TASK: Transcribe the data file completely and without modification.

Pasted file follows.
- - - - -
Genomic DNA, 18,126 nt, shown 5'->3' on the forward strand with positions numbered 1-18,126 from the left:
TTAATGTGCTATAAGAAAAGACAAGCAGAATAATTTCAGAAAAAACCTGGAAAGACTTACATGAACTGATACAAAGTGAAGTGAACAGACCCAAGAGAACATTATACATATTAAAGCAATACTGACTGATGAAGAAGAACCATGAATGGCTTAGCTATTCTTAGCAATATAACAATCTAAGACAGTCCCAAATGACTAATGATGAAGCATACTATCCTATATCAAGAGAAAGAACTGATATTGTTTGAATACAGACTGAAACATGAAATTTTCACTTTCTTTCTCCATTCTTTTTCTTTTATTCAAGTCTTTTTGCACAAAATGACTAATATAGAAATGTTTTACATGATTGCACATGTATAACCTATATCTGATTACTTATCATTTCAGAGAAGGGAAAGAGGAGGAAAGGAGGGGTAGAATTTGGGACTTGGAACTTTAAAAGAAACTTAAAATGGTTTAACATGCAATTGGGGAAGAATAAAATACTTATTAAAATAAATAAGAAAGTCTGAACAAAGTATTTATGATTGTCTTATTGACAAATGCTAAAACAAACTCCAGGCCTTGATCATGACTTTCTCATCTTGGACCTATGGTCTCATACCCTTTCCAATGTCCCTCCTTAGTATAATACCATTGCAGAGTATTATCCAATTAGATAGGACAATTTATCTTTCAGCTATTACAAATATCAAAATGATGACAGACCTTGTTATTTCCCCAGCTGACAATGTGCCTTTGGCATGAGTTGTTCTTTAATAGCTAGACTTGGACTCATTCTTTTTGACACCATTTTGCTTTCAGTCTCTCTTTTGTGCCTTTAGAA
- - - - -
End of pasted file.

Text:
Genomic DNA, 18,126 nt, shown 5'->3' on the forward strand with positions numbered 1-18,126 from the left:
TTAATGTGCTATAAGAAAAGACAAGCAGAATAATTTCAGAAAAAACCTGGAAAGACTTACATGAACTGATACAAAGTGAAGTGAACAGACCCAAGAGAACATTATACATATTAAAGCAATACTGACTGATGAAGAAGAACCATGAATGGCTTAGCTATTCTTAGCAATATAACAATCTAAGACAGTCCCAAATGACTAATGATGAAGCATACTATCCTATATCAAGAGAAAGAACTGATATTGTTTGAATACAGACTGAAACATGAAATTTTCACTTTCTTTCTCCATTCTTTTTCTTTTATTCAAGTCTTTTTGCACAAAATGACTAATATAGAAATGTTTTACATGATTGCACATGTATAACCTATATCTGATTACTTATCATTTCAGAGAAGGGAAAGAGGAGGAAAGGAGGGGTAGAATTTGGGACTTGGAACTTTAAAAGAAACTTAAAATGGTTTAACATGCAATTGGGGAAGAATAAAATACTTATTAAAATAAATAAGAAAGTCTGAACAAAGTATTTATGATTGTCTTATTGACAAATGCTAAAACAAACTCCAGGCCTTGATCATGACTTTCTCATCTTGGACCTATGGTCTCATACCCTTTCCAATGTCCCTCCTTAGTATAATACCATTGCAGAGTATTATCCAATTAGATAGGACAATTTATCTTTCAGCTATTACAAATATCAAAATGATGACAGACCTTGTTATTTCCCCAGCTGACAATGTGCCTTTGGCATGAGTTGTTCTTTAATAGCTAGACTTGGACTCATTCTTTTTGACACCATTTTGCTTTCAGTCTCTCTTTTGTGCCTTTAGAA